Don’t feel like shooting with a hefty film SLR camera these days? Then, it’s got to be a compact camera (or two) that you need to take with you. If you’re not sure which handy dandy analogue companion to slip in your pockets and purses, we have a handful of suggestions that could help you make up your mind.
Lomo LC-A (1984)
Anything that starts a revolution is bound to have “iconic” next to its name, and the historic Lomo LC-A did just that: it’s the camera that started the whole Lomography movement. With its simple controls and legendary Minitar 1 lens, this classic Russian beauty is bound to get you shooting lovely lo-fi snaps dripping with gorgeous vignettes and vibrant colors in no time. In 2006, the Lomo LC-A+ was introduced. Bearing the original features of the Russian camera, this enhanced version offers a multiple exposure switch, expanded ISO settings, and a cable release thread.
Lomo LC-Wide (2011)
Of course, wherever the Lomo LC-A+ goes list-wise, one can expect the Lomo LC-Wide to follow suit. The wide-angled sibling of the LC-A+ has been basking in the limelight since it was launched in 2011, for a reason: it’s the world’s widest 35mm compact camera equipped with a 17mm ultra-wide angle lens! Plus, it allows you to shoot in three formats with a flick of a switch: Full Frame, Square, and Half-Frame.
Olympus Pen (1959)
This handy camera designed by the legendary Maitani Yoshihisa became revolutionary when it popularized half-frame photography during the 1960s, allowing people to snap twice as much photos off a roll of 35mm film. It was affordable, handy as a pen (hence the name), equipped with a 28mm f/3.5 D-Zuiko lens, and had fully manual controls. The original Pen later on expanded into the Olympus Pen Series, all models lauded for the big performance that came in such a compact size.
Contax T2 (1990)
The entire T-series of the Contax brand has been pretty much coveted to this day, but many agree that the Contax T2 is one killer compact camera. Aside from its slim and elegant design, this compact shooter has been adored for its multi-coated 38mm f/2.8 Carl Zeiss T Sonnar lens — the sort that you would find on high-end SLR cameras back then, says Bellamy Hunt of Japan Camera Hunter.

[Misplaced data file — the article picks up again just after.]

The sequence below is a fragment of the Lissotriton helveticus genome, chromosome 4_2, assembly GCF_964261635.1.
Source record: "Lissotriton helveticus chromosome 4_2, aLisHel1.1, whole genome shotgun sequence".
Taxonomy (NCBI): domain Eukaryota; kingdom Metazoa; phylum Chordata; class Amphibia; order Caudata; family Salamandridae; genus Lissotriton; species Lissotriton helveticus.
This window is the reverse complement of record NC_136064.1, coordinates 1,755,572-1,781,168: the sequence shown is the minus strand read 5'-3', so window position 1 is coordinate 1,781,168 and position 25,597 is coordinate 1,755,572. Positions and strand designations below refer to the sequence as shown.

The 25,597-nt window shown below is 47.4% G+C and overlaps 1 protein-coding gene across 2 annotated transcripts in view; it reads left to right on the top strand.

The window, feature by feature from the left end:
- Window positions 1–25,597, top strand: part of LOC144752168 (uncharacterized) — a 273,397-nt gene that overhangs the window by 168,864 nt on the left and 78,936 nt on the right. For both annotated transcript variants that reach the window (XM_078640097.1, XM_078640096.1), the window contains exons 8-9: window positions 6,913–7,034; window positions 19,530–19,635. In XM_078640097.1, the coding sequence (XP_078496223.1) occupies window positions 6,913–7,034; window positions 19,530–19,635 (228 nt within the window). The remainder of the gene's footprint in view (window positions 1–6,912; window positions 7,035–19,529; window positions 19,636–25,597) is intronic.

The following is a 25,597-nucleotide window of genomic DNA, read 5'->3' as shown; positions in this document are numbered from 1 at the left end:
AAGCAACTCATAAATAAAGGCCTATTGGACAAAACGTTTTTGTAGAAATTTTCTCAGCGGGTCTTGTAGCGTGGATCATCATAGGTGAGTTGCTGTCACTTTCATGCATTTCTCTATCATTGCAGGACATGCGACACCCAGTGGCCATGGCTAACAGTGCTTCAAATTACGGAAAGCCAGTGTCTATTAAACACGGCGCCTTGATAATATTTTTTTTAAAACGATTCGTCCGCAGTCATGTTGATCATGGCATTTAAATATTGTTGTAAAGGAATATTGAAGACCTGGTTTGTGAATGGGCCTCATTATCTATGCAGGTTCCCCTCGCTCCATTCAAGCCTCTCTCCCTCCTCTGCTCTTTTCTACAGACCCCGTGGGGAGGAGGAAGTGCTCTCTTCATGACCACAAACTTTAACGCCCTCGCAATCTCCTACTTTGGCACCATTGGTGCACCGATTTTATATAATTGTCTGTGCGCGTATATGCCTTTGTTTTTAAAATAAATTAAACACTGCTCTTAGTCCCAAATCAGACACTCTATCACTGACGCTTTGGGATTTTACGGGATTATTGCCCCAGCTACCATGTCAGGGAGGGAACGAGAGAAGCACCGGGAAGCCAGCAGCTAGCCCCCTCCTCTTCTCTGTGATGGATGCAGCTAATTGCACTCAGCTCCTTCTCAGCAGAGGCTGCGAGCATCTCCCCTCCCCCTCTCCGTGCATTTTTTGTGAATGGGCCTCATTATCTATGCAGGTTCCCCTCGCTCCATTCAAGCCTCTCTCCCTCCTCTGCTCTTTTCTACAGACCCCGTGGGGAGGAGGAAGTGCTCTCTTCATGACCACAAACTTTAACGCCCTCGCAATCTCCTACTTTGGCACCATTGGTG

Olympus XA (1979)
Produced between 1979 to 1985, the Olympus XA boasted true rangefinder mechanism, which made it one of the world’s smallest rangefinder cameras. Equipped with aperture priority exposure system, manual focus, and a fast 35mm f/2.8 lens, it remains a coveted compact to this day for its capability to take sharp, vibrant photos that rival those of bulkier SLR cameras.
Olympus mju-II (1997)
Called Olympus Stylus Epic in the United States, the mju-II (pronounced myu-two) bagged awards for its accurate autofocus, sharp 35mm f/2.8 lens, and built-in auto-flash, all in a small, lightweight, and splashproof body. Compared to other Olympus point-and-shoots with zoom lenses, the mju-II has a fixed lens that is faster and of superior quality, attributes that are rare in compact cameras.
Minox 35GT (1981)
Once hailed as the smallest full-frame 35 mm camera, the Minox 35GT is favored by photographers for its remarkable performance in low-light exposures. An improvement of older models (EL and GL), this compact camera is equipped with a self-timer and a cable release socket.
Yashica T4 (1990)
Also known as Kyocera Slim T, the Yashica T4 is a slim and compact camera that is ideal for street photographers and candid shooters. A later model, Yashica T4 Super, had two viewfinders: a standard one and a “superscope” for hipshots.
Konica Pop (1982)
Manufactured between 1982 to 1985, this eye-catching 35 mm camera was a top-seller during its heyday with 1.5 million models sold. A no-nonsense camera with fixed focus, single shutter speed, and manual film advance lever, and 36mm f/4 Hexanon lens, the Konica Pop was sold in different colors, easily making it a collectible.
Ricoh GR1 (1996)
A sleek and elegant 35 mm compact camera that was aimed for professionals and high-end consumer market, the Ricoh GR1 was equipped with sophisticated features: a sharp 28mm f2.8 lens, multi-subject autofocus, and top shutter speed of 1/500th — all in a light and compact magnesium body.
Honorable Mention: Simple Use Film Camera (2017)
For those who are new to Lomography, the Simple Use Film Camera is a great starting point. Pre-loaded with Lomography film, this fuss-free camera is available in 3 variants: Lady Grey ISO 400 Black & White. Color Negative ISO 400, and LomoChrome Purple ISO 100-400. It’s equipped with built-in flash and color gel filters (for the Color Negative and LomoChrome Purple cameras) for fun, round-the-clock snapshots. Use it more than once — this “disposable” camera can be reloaded with a new roll of film!
You’re just one click away from your new favorite camera! Head to our online shop to see our wide range of cameras, films, and accessories. If you’re more of a hands-on shopper, visit one of our worldwide gallery stores stores and spoil yourself with a Lomography goodie!